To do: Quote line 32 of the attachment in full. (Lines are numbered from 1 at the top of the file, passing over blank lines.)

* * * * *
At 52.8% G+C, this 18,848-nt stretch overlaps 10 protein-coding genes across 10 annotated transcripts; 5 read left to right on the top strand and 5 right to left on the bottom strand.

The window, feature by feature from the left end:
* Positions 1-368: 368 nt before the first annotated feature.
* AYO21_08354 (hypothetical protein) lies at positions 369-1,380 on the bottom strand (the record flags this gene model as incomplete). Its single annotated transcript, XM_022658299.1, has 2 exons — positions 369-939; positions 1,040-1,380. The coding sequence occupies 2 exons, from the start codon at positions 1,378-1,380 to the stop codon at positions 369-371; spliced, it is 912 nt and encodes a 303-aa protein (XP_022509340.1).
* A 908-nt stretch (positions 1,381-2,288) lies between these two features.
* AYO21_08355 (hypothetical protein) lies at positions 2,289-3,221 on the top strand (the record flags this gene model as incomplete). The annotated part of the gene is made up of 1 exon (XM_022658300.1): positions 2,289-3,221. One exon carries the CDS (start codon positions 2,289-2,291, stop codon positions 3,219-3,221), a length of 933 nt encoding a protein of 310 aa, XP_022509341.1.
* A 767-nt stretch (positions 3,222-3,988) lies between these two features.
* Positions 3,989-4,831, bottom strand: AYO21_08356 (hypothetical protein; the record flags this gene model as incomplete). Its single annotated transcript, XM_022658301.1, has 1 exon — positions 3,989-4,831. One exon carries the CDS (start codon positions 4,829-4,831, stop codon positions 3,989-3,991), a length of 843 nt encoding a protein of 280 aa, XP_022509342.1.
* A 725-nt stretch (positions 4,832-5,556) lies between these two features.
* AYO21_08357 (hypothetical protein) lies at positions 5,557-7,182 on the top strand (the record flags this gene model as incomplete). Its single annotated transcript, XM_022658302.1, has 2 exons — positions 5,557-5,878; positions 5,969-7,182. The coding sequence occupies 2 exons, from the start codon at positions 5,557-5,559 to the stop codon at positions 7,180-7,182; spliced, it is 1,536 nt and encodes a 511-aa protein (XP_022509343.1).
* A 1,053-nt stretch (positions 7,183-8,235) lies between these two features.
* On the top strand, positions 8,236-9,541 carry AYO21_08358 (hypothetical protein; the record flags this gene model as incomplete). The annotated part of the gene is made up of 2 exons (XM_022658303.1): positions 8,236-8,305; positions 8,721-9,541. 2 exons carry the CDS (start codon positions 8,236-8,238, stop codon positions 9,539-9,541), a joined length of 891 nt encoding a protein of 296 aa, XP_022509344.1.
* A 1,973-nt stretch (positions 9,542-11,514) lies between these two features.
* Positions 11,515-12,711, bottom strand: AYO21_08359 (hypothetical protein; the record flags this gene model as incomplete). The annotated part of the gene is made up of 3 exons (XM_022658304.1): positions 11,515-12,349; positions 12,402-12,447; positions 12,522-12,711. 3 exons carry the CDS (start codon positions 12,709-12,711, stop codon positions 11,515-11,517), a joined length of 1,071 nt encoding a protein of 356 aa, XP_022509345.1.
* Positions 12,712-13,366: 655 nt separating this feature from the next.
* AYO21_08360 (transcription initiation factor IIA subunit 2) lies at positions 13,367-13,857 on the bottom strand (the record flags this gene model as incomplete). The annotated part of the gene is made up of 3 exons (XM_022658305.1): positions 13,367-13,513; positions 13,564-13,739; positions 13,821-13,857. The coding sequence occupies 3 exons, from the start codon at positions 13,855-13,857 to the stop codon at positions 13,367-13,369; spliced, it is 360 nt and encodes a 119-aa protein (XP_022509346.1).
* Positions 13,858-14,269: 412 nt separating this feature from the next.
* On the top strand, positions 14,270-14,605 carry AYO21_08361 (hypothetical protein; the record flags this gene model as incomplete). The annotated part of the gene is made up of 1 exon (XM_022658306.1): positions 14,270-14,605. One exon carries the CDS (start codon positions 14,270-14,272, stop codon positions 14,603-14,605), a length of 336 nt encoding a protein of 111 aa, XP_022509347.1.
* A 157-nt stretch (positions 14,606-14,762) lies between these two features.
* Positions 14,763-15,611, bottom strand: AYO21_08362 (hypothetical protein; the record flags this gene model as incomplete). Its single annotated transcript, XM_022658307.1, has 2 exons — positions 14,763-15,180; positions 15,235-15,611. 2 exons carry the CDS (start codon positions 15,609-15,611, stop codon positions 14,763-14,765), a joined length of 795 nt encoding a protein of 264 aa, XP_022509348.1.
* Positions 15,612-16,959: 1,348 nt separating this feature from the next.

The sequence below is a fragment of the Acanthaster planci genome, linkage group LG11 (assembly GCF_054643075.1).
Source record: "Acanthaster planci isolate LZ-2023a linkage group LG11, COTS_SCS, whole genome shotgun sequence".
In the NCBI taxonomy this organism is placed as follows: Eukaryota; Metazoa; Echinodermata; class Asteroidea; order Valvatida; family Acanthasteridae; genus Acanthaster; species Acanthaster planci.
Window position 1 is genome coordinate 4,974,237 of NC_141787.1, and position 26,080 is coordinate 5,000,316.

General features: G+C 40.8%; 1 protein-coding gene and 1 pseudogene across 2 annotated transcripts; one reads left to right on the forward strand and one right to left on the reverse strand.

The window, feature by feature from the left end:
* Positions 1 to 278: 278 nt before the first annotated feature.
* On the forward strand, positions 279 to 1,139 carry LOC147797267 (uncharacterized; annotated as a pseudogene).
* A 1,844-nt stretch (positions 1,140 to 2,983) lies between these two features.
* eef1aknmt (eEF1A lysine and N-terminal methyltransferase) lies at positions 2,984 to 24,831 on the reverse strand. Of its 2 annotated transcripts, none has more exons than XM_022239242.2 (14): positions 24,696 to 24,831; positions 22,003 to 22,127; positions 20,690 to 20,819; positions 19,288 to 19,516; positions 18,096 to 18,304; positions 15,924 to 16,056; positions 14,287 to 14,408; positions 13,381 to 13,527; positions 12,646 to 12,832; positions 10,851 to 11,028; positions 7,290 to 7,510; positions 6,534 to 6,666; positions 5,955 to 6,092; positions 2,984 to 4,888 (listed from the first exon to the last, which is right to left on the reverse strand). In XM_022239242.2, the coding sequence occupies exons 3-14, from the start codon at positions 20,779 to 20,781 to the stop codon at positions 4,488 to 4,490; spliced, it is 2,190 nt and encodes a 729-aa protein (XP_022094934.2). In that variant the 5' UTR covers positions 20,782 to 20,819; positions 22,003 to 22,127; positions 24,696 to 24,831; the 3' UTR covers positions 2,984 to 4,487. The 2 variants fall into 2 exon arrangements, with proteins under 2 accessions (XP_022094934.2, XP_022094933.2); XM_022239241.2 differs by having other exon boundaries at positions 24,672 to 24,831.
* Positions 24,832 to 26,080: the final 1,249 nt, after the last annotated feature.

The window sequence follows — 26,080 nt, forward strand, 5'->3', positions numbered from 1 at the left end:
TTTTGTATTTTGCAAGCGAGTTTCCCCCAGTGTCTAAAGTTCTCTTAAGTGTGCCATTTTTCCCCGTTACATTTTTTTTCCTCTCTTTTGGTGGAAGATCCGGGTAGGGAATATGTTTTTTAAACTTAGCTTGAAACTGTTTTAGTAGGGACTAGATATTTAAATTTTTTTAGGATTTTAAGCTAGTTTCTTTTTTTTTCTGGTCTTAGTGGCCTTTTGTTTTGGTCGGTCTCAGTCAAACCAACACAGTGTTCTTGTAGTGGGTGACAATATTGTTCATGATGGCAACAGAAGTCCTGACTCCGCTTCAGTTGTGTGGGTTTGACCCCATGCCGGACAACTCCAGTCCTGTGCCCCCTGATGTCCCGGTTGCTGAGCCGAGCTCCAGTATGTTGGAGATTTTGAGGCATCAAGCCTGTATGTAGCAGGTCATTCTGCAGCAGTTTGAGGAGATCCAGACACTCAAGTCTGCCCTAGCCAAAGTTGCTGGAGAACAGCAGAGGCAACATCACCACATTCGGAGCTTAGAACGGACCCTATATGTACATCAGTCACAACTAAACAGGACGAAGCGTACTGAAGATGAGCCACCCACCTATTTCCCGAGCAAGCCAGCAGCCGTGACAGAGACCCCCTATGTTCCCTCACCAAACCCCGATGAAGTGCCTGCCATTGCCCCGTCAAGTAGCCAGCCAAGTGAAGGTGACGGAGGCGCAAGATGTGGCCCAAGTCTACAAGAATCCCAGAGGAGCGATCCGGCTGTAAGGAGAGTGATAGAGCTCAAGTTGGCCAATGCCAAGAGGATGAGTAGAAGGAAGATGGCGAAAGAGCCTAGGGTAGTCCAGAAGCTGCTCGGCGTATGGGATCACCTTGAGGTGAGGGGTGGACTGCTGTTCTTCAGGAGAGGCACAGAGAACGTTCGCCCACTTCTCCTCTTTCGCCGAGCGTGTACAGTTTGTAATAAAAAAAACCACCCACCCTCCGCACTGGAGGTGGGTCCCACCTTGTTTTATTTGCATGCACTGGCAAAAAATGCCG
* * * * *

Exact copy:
* Positions 24,832 to 26,080: the final 1,249 nt, after the last annotated feature.